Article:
When you, as a facility manager or building owner, decide to reduce the energy consumption and environmental impact of your building by integrating photovoltaic energy production there is an important decision to be made: what to do with this photovoltaic energy. Numerous financial mechanisms are available, such as feed-in-tariff (the rate you are paid for electricity exported to the grid), net metering, and net billing, to name just a few. But your basic decision is between exporting power to the grid and self-consuming that power.
Your choice will naturally depend on the economic benefit, which in turn may depend on the current policy mechanisms being supported, country- or region-based incentives, and electricity rates. Return on investment and ease of implementation are prime considerations in choosing which way to go. This post reviews the trends on both grid export and self-consumption for photovoltaic energy to enlighten your thinking and facilitate your choice.
It also explains the consequences of this choice for your building, regarding both electrical installation and energy management.
EXPORTING TO THE GRID IS ON THE DECLINE
Widely used in the past, most often under the feed-in-tariff policy mechanism, this option offers a long-term contract with guaranteed rates for exported PV energy.
This model was popular in the past because it was supported by a massive subsidized campaign to expand solar energy deployment. With the decrease of PV system costs and the increase of PV installed capacity, the feed-in-tariff rates have progressively decreased in many countries, becoming even lower than end-user electricity rates. When that is the case, self-consumption becomes more profitable, and thus progressively replaces exporting to the grid.
The trends in electricity rate evolution in Germany are shown in Figure 1. In 2006 an industrial customer in Germany was paid roughly 40 cents per kWh for selling its PV energy production, buying its electricity at the much lower tariff of around 10 cents per kWh. Exporting the PV production was financially advantageous and this option was preferred. Ten years later, in 2016, the tariff of selling the PV energy is lower than the electricity rate, so self-consumption is more profitable.
SELF-CONSUMPTION IS ON THE RISE
Self-consumption is the economic model where the residential, commercial or industrial entity uses the generated PV electricity to cover its own electricity needs, thus acting as both producer and consumer, or prosumer. The solar energy being produced is consumed instantaneously.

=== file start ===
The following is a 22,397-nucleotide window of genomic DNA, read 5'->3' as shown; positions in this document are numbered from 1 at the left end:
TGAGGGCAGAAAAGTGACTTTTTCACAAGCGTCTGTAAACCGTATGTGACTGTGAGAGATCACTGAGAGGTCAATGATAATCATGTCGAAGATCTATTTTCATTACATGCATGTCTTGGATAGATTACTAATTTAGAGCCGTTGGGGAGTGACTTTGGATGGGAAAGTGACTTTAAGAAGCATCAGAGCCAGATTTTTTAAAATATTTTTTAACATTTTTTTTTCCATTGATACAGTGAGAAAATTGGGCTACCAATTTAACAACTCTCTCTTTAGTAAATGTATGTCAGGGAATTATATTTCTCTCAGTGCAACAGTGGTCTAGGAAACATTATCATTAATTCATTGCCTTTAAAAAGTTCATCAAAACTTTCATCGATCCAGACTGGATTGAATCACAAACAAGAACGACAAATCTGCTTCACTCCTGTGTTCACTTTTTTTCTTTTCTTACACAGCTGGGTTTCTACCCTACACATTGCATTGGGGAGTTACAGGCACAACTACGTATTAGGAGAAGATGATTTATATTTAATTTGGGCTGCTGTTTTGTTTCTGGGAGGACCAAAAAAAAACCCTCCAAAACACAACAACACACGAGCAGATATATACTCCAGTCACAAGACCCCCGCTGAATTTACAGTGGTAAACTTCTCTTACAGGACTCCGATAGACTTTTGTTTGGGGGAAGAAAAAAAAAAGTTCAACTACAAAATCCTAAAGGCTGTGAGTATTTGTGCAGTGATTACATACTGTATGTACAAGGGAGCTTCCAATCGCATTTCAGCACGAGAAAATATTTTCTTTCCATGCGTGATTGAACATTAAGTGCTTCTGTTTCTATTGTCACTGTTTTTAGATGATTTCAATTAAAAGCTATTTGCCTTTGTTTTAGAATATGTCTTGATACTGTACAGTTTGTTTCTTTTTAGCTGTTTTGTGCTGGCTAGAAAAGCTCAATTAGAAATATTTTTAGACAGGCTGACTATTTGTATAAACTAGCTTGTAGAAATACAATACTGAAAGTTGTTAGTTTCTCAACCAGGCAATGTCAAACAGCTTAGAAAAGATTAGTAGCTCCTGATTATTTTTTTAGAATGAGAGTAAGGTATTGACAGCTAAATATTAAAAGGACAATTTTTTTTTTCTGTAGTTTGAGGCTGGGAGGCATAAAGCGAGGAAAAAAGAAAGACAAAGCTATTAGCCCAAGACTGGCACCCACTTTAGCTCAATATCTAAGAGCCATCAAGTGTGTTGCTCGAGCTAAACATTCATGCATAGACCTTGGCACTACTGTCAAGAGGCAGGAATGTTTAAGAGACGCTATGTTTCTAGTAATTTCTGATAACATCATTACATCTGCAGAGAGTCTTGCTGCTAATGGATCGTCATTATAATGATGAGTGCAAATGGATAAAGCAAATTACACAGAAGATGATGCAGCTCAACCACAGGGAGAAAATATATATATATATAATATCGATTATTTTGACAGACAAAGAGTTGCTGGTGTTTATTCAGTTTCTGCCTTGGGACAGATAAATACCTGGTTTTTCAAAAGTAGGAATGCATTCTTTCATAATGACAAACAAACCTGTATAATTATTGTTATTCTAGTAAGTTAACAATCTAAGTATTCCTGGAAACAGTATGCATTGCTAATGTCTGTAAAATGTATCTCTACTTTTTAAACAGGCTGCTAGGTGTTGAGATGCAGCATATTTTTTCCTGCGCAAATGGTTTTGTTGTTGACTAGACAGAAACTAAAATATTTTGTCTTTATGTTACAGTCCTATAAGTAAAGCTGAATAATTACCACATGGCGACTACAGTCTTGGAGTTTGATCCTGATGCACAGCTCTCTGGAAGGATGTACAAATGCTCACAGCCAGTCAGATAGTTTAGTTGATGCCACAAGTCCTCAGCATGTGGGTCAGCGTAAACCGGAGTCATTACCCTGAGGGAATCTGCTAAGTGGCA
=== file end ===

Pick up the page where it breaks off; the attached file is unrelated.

If and when the generated PV electricity exceeds the prosumer consumption, several options exist to valorize the PV production excess: it can be injected into the grid; it can be stored and used in deferred time; or prosumer consumption can be shifted to fit the PV production, which will be the subject of a subsequent post.
Self-consumption is the model promoted and supported today by a growing number of countries because it makes citizens active players in the energy transition and contributes to meeting the objective of increasing the share of renewables in the energy mix.
Prosumers also prefer the self-consumption model for several reasons:
- It offers, or will offer in the near future, the greatest economic benefits
- It allows prosumers to consume their own solar energy
- It provides better control of energy bills, and
- It promises greater future independence from the grid and electricity rate variations.
WHY YOUR CHOICE MATTERS
There’s a simple reason that each PV energy prosumer’s choice between exporting to the grid and self-consuming is so important: It determines how and where the PV installation connects to the building’s electrical distribution system. To learn more, please read our white paper “How Prosumers Leverage 4 Technologies for Greener, Reliable, Economical Energy.” I’ll discuss how this works in more detail in the next post in this series.